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LT4225   Roman Literary Criticism

Academic year(s): 2019-2020

Key information

SCOTCAT credits : 30

ECTS credits : 15

Level : SCQF Level 10

Semester: 1

Availability restrictions: Available to General Degree students with the permission of the Honours Adviser

Planned timetable: To be arranged

In our current economic climate, literature seems to us the opposite of useful, practical, or productive. It hasn't always been this way. For the Romans, literature was a hugely important field of cultural activity: something that could give you pleasure, train you rigorously in the art of speaking well, give you models for ethical living. This module will study in depth how a series of Roman authors understood literature (especially poetry) and its place in society. Through close readings of some fundamental texts of Roman literary criticism, such as Horace's Ars Poetica, Ovid's Tristia book 2, Quintilian's Insitutio Oratoria 10, and Tacitus' Dialogus, we will discuss such things as how the Romans thought poetry should be written; the relationship between poetics and ethics; the origins of important concepts (still, for us) such as the literary persona, and the separation of life and art; the role of poetry in rhetorical education; and poetry as a vehicle for dissent.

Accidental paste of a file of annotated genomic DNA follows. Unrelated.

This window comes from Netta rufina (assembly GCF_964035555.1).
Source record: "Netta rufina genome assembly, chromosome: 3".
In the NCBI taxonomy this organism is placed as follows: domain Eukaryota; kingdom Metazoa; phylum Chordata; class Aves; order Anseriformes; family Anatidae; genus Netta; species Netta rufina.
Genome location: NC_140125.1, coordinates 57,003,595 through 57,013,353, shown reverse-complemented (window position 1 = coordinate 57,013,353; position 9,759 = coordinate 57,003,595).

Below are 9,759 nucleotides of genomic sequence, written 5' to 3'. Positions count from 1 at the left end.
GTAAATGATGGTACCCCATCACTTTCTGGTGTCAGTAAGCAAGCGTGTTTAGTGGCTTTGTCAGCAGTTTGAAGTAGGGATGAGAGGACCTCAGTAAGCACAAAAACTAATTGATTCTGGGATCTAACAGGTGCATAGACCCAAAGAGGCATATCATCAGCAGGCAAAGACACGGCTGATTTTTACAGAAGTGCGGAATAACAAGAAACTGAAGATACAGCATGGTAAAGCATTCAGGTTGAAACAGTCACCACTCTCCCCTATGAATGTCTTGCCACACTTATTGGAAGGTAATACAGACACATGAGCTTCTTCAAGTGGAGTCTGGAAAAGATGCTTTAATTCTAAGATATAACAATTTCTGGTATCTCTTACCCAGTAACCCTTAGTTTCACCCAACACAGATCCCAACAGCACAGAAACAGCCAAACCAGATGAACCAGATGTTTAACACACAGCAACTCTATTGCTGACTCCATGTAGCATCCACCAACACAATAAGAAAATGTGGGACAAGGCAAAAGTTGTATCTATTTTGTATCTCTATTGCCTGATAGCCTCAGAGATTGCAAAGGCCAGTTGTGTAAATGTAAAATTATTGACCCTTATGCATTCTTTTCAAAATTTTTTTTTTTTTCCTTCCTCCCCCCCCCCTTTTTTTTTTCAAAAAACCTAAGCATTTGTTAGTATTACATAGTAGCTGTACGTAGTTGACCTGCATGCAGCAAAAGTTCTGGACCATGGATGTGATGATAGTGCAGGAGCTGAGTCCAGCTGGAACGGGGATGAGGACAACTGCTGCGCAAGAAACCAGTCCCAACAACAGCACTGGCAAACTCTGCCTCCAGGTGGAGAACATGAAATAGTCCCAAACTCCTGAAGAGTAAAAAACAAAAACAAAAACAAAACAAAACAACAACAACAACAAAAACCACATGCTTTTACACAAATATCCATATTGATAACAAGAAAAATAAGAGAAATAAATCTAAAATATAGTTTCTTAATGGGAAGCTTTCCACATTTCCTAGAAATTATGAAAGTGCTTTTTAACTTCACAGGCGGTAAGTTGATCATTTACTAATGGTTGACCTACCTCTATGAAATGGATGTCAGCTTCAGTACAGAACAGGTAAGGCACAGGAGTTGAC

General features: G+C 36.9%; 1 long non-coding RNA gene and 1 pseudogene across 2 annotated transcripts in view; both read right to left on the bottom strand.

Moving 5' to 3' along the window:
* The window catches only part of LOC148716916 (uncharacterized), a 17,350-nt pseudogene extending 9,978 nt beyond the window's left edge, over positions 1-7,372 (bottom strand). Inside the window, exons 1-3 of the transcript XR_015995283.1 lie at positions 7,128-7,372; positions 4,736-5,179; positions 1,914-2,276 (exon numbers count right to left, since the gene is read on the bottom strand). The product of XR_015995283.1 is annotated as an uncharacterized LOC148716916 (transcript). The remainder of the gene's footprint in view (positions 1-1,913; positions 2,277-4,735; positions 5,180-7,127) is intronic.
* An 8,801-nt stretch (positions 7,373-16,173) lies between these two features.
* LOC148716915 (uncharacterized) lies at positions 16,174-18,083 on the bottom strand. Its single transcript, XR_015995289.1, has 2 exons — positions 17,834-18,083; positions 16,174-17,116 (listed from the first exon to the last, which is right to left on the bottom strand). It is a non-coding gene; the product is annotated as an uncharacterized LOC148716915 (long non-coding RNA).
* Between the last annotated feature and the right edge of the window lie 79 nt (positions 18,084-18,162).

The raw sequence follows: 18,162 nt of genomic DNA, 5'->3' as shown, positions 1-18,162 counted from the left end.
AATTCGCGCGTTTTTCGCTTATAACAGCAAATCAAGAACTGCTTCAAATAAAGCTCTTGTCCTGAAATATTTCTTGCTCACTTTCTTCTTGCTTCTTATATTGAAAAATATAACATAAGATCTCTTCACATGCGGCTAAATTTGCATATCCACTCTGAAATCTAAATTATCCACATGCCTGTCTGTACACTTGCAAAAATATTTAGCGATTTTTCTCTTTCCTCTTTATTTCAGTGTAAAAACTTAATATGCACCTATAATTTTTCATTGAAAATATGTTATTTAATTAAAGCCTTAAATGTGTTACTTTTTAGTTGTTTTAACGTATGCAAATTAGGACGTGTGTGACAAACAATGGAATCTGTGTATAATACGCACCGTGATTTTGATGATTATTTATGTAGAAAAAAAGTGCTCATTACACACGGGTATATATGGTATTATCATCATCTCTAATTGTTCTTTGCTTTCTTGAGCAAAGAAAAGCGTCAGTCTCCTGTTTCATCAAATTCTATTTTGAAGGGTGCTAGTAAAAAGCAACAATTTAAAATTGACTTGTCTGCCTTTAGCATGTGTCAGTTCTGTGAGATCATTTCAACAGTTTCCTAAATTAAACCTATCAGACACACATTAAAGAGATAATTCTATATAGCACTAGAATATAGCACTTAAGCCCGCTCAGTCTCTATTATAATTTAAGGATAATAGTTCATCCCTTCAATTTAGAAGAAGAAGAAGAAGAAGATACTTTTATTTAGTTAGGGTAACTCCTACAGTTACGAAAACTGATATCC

Relationship to other modules

Pre-requisite(s): 40 credits from LT2001, LT2002, LT2003, LT2004, including one pass at 11 or better, or a pass in LT3018, or evidence of equivalent linguistic achievement.

Learning and teaching methods and delivery

Weekly contact: 2 hour seminars (11 weeks)

Scheduled learning hours: 22

Guided independent study hours: 278

Assessment pattern

As used by St Andrews: 2-hour Written Examination = 40%, Coursework = 60%

As defined by QAA
Written examinations : 55%
Practical examinations : 0%
Coursework: 45%

Re-assessment: 3-hour Written Examination = 100%


Module coordinator: Dr T A Geue
Module teaching staff: Dr Tom Geue
Module coordinator email